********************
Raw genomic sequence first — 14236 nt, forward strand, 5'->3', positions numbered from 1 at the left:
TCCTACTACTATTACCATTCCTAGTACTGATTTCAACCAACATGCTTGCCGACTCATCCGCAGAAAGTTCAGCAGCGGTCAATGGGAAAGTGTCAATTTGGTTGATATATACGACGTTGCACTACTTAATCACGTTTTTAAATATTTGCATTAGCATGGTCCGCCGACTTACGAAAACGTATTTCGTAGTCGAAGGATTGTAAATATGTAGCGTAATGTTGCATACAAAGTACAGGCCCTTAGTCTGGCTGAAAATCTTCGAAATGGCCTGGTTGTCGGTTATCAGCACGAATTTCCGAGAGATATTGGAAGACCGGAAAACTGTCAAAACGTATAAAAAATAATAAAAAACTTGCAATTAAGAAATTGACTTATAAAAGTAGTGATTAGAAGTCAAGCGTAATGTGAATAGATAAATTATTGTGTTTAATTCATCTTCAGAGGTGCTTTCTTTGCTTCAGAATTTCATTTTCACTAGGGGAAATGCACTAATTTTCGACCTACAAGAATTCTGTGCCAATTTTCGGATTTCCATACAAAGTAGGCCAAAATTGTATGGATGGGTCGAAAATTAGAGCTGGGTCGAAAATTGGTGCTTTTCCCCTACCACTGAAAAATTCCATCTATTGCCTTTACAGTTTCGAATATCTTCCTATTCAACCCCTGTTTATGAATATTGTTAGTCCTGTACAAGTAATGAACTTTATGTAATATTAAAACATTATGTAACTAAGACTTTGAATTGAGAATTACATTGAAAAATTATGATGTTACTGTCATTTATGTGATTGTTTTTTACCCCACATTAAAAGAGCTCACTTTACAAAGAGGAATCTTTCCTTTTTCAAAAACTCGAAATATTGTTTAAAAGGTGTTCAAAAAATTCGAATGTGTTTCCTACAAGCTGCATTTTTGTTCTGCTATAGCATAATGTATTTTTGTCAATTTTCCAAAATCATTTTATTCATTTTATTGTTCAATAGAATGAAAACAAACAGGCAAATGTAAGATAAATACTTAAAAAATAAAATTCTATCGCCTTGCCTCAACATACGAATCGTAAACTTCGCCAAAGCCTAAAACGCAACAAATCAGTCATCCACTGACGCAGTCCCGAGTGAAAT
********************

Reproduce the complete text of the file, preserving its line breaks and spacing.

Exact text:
Raw genomic sequence first — 14236 nt, forward strand, 5'->3', positions numbered from 1 at the left:
TCCTACTACTATTACCATTCCTAGTACTGATTTCAACCAACATGCTTGCCGACTCATCCGCAGAAAGTTCAGCAGCGGTCAATGGGAAAGTGTCAATTTGGTTGATATATACGACGTTGCACTACTTAATCACGTTTTTAAATATTTGCATTAGCATGGTCCGCCGACTTACGAAAACGTATTTCGTAGTCGAAGGATTGTAAATATGTAGCGTAATGTTGCATACAAAGTACAGGCCCTTAGTCTGGCTGAAAATCTTCGAAATGGCCTGGTTGTCGGTTATCAGCACGAATTTCCGAGAGATATTGGAAGACCGGAAAACTGTCAAAACGTATAAAAAATAATAAAAAACTTGCAATTAAGAAATTGACTTATAAAAGTAGTGATTAGAAGTCAAGCGTAATGTGAATAGATAAATTATTGTGTTTAATTCATCTTCAGAGGTGCTTTCTTTGCTTCAGAATTTCATTTTCACTAGGGGAAATGCACTAATTTTCGACCTACAAGAATTCTGTGCCAATTTTCGGATTTCCATACAAAGTAGGCCAAAATTGTATGGATGGGTCGAAAATTAGAGCTGGGTCGAAAATTGGTGCTTTTCCCCTACCACTGAAAAATTCCATCTATTGCCTTTACAGTTTCGAATATCTTCCTATTCAACCCCTGTTTATGAATATTGTTAGTCCTGTACAAGTAATGAACTTTATGTAATATTAAAACATTATGTAACTAAGACTTTGAATTGAGAATTACATTGAAAAATTATGATGTTACTGTCATTTATGTGATTGTTTTTTACCCCACATTAAAAGAGCTCACTTTACAAAGAGGAATCTTTCCTTTTTCAAAAACTCGAAATATTGTTTAAAAGGTGTTCAAAAAATTCGAATGTGTTTCCTACAAGCTGCATTTTTGTTCTGCTATAGCATAATGTATTTTTGTCAATTTTCCAAAATCATTTTATTCATTTTATTGTTCAATAGAATGAAAACAAACAGGCAAATGTAAGATAAATACTTAAAAAATAAAATTCTATCGCCTTGCCTCAACATACGAATCGTAAACTTCGCCAAAGCCTAAAACGCAACAAATCAGTCATCCACTGACGCAGTCCCGAGTGAAAT